Thursday, March 18, 2010

Granite--The Stone Mountain Kind

Something I've learned recently: a lot of Old Houses in Atlanta have granite foundations and granite porch columns and a lot of the Old Neighborhoods have granite curbs.

Some of this granite came from Stone Mountain. The park's train ride that takes visitors around Stone Mountain passes the old quarry. I never thought about it much until I've started seeing all this granite in town.

A Google search turned up a blurb on the quarry:
Granite quarrying started at Stone Mountain in the 1830s, but became a major industry following the completion of a railroad spur to the quarry site in 1847. This line was rebuilt by the Georgia Railroad in 1869. Over the years, Stone Mountain granite was used in many buildings and structures, including the locks of the Panama Canal, the steps to the East Wing of the United States Capitol and the Imperial Hotel in Tokyo. Unfortunately, quarrying also destroyed several spectacular geological features on Stone Mountain, such as the Devil's Crossroads, which was located on top of the mountain.

In 1887 Stone Mountain was purchased for $45,000 by the Venable Brothers of Atlanta, who would continue to quarry the mountain for 24 more years, and descendents of the Venable family would retain ownership of the mountain until it was purchased by the State of Georgia in the 1950s.

According to this information, the quarry stopped production about 1911, so only the oldest Pretty Old Houses would have Stone Mountain Granite. 

This Pretty Old House--being purchased by a couple of my clients--was built in 1910.  Could this be authentic Stone Mountain Granite?

This is one of the fireplace mantles.  We think it's a combination of brick and granite (under about a hundred coats of paint.)

Here's the house we renovated in Buckhead a couple of years ago. The foundation is massive. It was built about 1938 so probably doesn't have Stone Mountain Granite. I'm disappointed.

In addition to foundations and porch column granite was used on homes as trim.
Here are some Tudor style homes from Morningside with granite trim.

I could go on again about character in these two, but I'll save that for another time.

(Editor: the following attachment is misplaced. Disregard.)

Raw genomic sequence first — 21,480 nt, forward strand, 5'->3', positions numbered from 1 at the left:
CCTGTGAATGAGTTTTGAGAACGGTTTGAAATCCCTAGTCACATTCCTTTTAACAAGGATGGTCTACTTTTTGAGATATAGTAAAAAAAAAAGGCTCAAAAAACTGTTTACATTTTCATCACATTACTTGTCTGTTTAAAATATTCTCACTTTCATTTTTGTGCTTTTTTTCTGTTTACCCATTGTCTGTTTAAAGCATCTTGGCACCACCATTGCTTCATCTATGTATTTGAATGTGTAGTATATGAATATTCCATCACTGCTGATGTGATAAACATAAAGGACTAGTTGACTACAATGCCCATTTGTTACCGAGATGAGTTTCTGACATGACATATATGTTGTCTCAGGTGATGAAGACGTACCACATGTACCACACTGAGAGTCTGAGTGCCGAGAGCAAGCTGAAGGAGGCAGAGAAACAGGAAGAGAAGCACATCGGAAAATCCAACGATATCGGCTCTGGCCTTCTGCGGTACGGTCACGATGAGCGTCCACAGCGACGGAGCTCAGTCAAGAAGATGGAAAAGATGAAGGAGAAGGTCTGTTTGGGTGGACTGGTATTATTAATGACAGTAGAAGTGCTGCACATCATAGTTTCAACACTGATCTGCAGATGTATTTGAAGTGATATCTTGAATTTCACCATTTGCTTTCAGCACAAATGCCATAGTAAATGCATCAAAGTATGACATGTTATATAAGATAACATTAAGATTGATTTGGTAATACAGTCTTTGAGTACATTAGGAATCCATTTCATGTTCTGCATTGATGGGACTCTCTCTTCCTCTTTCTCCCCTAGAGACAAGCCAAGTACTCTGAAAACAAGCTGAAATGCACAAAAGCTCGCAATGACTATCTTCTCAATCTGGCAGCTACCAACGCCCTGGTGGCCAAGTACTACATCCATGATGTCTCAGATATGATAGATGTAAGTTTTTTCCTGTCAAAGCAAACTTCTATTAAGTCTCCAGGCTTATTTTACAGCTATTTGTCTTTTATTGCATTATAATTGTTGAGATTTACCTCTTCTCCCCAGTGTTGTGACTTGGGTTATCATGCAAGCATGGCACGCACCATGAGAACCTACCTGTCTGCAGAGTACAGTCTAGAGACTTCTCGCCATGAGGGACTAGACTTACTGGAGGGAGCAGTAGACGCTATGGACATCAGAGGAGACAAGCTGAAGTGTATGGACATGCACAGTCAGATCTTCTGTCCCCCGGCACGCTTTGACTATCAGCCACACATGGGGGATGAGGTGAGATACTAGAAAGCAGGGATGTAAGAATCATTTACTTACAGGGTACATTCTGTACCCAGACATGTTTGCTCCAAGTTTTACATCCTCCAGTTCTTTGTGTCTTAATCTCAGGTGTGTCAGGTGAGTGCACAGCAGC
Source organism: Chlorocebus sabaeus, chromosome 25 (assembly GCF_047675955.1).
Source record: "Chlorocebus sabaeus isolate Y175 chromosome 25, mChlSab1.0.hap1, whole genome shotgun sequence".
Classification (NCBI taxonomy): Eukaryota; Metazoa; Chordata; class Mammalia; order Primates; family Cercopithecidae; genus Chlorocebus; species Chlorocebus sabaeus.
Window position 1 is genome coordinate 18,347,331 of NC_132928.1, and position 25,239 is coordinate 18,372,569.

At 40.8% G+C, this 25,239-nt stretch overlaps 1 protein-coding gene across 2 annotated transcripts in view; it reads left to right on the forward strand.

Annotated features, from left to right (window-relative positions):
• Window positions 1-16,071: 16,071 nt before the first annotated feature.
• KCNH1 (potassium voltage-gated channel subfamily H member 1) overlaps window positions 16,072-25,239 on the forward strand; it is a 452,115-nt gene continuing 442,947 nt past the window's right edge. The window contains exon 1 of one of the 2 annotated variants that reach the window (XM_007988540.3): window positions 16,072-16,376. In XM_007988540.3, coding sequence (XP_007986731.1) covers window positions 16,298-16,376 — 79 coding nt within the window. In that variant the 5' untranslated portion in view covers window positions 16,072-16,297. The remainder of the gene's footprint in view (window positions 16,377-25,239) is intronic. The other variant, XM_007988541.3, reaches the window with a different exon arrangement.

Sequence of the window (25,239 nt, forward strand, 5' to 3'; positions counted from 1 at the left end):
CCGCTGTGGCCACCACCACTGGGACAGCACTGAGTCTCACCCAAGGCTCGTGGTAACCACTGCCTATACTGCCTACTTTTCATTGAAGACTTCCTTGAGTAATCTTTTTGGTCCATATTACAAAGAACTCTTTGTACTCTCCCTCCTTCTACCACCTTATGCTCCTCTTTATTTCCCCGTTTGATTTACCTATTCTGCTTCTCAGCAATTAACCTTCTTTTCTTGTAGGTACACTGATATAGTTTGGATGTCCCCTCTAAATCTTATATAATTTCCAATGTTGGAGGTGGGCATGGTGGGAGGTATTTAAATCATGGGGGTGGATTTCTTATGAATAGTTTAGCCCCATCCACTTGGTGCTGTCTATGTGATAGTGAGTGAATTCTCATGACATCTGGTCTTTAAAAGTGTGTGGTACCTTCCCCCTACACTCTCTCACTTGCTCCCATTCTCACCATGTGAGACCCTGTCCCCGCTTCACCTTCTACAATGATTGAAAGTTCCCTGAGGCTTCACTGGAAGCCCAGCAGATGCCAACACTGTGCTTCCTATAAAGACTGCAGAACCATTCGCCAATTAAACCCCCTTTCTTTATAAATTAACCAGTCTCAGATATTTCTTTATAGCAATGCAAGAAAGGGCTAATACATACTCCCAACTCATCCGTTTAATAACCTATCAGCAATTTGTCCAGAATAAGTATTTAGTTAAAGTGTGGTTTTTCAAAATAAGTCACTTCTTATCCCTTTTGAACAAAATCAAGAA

This one has granite trim and a colossal chimney.

Our Morningside house has a granite foundation,

and a granite chimney,

plus the mantle in the living room is granite--and thankfully hasn't been painted.

Here's a truly magnificant home built of granite--Stone Mountain Granite.

Stonehenge Mansion
The Stonehenge Mansion was built in 1914 for Samuel Hoyt Venable, a bachelor, and his sister, Elizabeth Venable Mason, her husband, Frank Tucker Mason, and their children. The architect for the mansion was Edward Bennett Dougherty. Another of Mr. Venable's Sisters, Mrs. Leilla Venable Ellis was responsible for the murals and other art work throughout the house. The mansion was built in the Domestic Gothic Style of the Tudor period from Stone Mountain granite.

Sam Venable and his brother William Venable owned and operated the Southern Granite Company which in turn owned Stone Mountain, Arabia Mountain, and Pine Mountain. Naturally, they chose granite as the primary building material for their home.

St. John's Lutheran Church bought the mansion in 1959 for some sixty thousand dollars and spent another fifty thousand dollars renovating it for its new use as a church. The sanctuary was added in 1969. Designed by architects Barker and Cunningham, they used the same Stone Mountain granite as the original structure.
(from St. John's Church website)

Talk about building your house upon a rock.

Until next time,